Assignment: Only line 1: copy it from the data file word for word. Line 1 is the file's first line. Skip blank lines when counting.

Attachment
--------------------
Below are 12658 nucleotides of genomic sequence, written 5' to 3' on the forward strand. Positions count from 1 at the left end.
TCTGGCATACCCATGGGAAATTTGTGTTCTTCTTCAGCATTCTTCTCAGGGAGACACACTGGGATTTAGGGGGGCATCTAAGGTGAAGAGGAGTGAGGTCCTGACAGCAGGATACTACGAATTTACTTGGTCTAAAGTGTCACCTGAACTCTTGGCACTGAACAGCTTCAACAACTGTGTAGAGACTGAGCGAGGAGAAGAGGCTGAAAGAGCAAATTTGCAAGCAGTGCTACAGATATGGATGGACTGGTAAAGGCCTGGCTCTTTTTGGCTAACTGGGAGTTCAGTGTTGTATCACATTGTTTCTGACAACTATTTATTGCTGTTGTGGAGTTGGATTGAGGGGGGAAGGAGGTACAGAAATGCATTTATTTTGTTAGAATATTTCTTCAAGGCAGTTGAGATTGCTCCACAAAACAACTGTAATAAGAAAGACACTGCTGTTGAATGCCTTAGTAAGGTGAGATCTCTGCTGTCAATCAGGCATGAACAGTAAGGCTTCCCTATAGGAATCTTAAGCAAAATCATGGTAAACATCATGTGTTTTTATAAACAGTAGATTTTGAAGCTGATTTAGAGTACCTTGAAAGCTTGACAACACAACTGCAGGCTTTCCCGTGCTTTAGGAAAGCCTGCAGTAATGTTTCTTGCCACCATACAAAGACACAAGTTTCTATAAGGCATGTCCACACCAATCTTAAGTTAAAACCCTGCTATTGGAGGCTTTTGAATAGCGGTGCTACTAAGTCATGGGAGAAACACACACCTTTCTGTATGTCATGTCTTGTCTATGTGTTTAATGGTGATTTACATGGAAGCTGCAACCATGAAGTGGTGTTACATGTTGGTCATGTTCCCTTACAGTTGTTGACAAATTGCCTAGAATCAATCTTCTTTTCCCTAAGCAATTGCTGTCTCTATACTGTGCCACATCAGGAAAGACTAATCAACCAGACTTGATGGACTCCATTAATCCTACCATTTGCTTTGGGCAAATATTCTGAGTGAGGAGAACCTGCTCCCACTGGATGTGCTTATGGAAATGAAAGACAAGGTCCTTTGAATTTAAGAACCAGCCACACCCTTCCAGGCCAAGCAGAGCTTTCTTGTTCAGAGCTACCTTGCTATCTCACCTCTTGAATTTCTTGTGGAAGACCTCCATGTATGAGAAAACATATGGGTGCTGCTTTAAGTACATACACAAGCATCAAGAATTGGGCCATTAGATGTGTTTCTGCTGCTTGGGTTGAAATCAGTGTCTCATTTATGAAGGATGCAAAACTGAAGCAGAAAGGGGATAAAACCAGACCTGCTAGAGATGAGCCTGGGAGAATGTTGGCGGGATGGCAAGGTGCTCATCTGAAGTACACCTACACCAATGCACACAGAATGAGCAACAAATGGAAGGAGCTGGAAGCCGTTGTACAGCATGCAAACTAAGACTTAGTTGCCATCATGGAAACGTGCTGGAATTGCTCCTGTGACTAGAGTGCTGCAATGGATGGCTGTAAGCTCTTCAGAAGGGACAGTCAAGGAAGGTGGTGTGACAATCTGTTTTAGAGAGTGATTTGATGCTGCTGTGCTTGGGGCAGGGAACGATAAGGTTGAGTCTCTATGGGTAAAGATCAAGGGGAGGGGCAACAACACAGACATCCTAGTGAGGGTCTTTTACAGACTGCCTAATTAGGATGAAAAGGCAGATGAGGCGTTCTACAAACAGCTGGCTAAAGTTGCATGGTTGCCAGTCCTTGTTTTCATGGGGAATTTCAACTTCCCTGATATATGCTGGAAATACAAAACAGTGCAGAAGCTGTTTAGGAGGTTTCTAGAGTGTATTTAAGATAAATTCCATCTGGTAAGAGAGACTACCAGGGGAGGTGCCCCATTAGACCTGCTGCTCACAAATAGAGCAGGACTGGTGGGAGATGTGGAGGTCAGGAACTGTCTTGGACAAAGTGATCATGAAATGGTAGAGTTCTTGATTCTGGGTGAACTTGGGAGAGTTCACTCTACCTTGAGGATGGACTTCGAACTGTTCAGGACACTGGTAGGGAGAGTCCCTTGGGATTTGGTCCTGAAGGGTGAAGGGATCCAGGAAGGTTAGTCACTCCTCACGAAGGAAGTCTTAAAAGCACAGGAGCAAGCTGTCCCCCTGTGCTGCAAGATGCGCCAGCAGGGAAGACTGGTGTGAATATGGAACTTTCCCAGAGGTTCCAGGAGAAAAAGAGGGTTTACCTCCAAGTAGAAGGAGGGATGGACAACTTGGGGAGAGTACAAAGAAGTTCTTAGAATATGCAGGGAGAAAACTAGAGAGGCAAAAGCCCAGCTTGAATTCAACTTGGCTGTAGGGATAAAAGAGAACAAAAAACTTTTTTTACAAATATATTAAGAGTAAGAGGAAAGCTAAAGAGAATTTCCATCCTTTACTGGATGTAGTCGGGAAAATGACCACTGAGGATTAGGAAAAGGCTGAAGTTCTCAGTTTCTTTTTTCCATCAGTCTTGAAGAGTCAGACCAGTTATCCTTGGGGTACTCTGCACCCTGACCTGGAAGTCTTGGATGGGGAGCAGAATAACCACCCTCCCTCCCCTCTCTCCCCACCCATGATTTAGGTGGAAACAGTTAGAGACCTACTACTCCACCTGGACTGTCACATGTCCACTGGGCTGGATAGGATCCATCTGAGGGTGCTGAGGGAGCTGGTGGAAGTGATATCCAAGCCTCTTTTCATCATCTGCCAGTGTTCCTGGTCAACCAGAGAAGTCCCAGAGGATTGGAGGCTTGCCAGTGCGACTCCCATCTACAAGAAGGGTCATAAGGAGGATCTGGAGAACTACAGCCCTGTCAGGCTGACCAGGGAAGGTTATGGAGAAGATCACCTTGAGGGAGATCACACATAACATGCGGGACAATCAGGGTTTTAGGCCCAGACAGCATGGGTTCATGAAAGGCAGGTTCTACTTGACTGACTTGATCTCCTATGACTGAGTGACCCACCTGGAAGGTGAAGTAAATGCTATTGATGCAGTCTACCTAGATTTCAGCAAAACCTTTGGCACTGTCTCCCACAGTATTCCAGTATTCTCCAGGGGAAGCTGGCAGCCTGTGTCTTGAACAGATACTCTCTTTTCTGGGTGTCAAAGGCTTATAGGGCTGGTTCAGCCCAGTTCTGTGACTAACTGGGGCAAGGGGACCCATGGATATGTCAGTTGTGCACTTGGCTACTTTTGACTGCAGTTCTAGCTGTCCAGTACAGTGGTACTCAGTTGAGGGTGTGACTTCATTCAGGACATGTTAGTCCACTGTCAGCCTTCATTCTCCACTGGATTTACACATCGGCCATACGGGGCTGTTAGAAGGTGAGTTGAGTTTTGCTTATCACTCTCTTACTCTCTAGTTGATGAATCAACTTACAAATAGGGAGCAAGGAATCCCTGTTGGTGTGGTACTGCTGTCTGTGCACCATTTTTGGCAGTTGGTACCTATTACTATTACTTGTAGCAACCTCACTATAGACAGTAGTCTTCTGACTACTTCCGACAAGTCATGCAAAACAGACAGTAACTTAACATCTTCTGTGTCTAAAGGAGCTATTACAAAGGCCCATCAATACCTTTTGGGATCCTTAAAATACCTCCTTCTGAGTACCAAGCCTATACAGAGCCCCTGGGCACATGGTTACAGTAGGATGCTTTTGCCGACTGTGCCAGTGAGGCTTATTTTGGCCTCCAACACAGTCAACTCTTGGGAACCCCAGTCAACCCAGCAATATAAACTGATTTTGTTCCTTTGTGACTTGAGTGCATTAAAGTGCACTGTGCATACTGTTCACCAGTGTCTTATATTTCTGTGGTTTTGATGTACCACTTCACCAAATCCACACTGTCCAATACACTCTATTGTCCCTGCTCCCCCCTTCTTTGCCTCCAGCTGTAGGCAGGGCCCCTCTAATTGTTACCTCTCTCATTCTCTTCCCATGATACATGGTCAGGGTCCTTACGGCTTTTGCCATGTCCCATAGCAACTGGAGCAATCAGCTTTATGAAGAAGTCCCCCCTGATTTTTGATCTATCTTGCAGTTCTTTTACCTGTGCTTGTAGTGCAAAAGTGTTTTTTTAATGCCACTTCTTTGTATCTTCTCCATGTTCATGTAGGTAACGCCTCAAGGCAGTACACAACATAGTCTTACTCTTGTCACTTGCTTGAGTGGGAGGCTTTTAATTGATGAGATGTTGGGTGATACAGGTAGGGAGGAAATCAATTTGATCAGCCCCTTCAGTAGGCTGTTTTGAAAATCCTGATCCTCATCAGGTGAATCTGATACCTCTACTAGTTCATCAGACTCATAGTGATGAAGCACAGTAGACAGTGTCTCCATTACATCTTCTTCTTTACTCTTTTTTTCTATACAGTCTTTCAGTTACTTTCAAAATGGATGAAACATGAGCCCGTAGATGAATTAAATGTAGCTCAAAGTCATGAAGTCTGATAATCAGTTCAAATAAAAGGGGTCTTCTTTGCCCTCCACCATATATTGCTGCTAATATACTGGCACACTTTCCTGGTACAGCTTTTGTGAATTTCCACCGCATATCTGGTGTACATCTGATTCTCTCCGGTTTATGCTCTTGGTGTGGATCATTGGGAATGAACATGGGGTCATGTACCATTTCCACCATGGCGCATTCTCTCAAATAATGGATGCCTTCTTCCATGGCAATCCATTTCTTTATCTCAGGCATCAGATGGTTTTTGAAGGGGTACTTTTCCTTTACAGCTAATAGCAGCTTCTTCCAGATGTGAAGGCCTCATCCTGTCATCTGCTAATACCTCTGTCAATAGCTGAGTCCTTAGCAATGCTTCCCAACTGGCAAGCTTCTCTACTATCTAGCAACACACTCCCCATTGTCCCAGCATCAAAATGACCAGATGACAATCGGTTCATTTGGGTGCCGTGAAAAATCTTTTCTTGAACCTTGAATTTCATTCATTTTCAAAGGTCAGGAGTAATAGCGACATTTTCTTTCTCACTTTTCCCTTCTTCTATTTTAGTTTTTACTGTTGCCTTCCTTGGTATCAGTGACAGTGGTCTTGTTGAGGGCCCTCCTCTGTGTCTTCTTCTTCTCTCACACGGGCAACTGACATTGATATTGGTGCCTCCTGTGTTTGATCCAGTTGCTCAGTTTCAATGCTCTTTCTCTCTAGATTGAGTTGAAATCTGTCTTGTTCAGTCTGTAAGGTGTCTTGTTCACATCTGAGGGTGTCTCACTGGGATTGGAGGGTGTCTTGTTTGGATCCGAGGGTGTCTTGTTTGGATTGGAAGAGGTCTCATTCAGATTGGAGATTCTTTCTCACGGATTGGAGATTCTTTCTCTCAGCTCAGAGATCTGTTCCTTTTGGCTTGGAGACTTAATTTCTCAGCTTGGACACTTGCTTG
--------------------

Below are 12658 nucleotides of genomic sequence, written 5' to 3' on the forward strand. Positions count from 1 at the left end.